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Military

Tikrit Airmen focused on the job at hand

by Master Sgt. David Reagan
332nd Air Expeditionary Wing Public Affairs


1/19/2005 - TIKRIT, Iraq (AFPN)  -- As danger mounts and the chances of coming into contact with enemy insurgents and explosive devices greatly increases with each passing mile, Airmen protecting critical resupply convoys throughout Iraq are remaining focused on the job at hand.

From cold, desolate stretches of highway near the Turkish and Syrian borders all the way to neighboring Kuwait, the more than 140 Airmen assigned to Detachment 1058 of the 732nd Expeditionary Logistics Readiness Squadron here said they know their job is absolutely essential.

Without them, supplies flowing to sustain coalition forces and others would slowly grind to a halt along with all the daily progress being made during Operation Iraqi Freedom.

The missions are long, dangerous and new to the Air Force, but the Airmen of the 1058th Gun Truck Detachment based at Forward Operating Base Speicher have adapted well to their new role providing protection for Army sustainment convoys.

That is because they realize the importance and magnitude of what they do, said 1st Lt. Mark Ducksworth, Detachment 1058 commander.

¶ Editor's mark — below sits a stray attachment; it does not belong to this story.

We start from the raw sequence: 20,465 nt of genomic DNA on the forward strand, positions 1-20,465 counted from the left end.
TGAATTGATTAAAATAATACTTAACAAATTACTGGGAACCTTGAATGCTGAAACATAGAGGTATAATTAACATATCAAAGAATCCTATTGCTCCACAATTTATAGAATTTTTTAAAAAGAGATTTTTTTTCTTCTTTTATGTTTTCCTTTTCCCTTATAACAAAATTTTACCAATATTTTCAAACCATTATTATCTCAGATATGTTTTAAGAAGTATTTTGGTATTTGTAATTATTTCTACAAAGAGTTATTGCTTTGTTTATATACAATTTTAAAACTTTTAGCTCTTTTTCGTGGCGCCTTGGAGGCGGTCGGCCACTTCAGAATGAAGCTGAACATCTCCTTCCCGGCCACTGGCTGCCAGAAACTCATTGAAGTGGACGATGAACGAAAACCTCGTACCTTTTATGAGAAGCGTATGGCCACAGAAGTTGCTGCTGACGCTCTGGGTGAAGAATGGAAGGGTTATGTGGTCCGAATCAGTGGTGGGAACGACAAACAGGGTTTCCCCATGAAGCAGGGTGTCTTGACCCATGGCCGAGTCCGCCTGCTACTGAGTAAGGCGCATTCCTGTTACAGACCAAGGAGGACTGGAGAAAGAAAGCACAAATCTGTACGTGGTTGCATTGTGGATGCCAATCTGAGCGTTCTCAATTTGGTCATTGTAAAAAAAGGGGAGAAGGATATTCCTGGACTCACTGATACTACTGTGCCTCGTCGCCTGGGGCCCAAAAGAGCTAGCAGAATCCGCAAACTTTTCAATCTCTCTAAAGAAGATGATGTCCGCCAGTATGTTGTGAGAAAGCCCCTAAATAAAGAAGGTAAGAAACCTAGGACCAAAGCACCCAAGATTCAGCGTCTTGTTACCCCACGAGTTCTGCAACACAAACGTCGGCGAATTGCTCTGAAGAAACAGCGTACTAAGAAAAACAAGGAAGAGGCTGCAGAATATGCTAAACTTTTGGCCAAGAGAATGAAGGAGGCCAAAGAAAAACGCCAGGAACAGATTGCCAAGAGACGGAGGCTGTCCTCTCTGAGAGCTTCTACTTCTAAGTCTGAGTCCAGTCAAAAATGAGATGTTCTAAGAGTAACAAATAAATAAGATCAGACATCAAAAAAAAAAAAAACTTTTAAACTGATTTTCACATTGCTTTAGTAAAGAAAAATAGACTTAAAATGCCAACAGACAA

"They definitely understand the magnitude and sheer necessity for us to help these convoys survive as they move along these perilous highways," he said.

Detachment Airmen were quick to expand on the convoy-protection training they had been given in the United States and Kuwait before deploying for this new and dangerous mission.

"We were all open minded and learned on the run while capitalizing on the unique talents of each person assigned here," said Master Sgt. Rob Tavalero deployed from the 78th Logistics Readiness Squadron at Robins Air Force Base, Ga. These same individual talents were relied heavily upon to enable the 732nd ELRS rack up more than a million miles on the treacherous highways here.

In fact, the detachment's Airmen experienced explosive devices their first day on the job.

"They learned very quickly what life on the road here was all about," Sergeant Tavalero said of the Airmen from 31 Air Force installations worldwide whose convoy support missions last anywhere from eight hours to two weeks.

When they have the opportunity, detachment Airmen occasionally take time-out while on the road to drop off school supplies, clothing and shoes to Iraqi adults and children.

With each new visit, the Airmen said they can tell they are making positive and profound effects on the young and old, and generations of Iraqis to come.

"I never thought I would see this side of the fence again," Staff Sgt. Philip Payton said of the difficult mission his detachment people are undertaking. Sergeant Philips joined the Air Force in November 2002 after spending more than seven years in Army transportation and infantry units.

"This is something I expected to do in the Army; however, I did not expect to do it as part of my life in the Air Force," the vehicle operator deployed from Eglin AFB, Fla. said. "The missions I ended up doing in the Army turned out to be humanitarian missions like supporting refugees who arrived on Guam from Haiti. Now I'm here, and what we are doing is very exciting and rewarding. Everyone does a bit of everything, and everyone knows each other's job whether they are a gunner, communications specialist or a driver in the detachment. Together we are a team, focused on each mission like it is our first."





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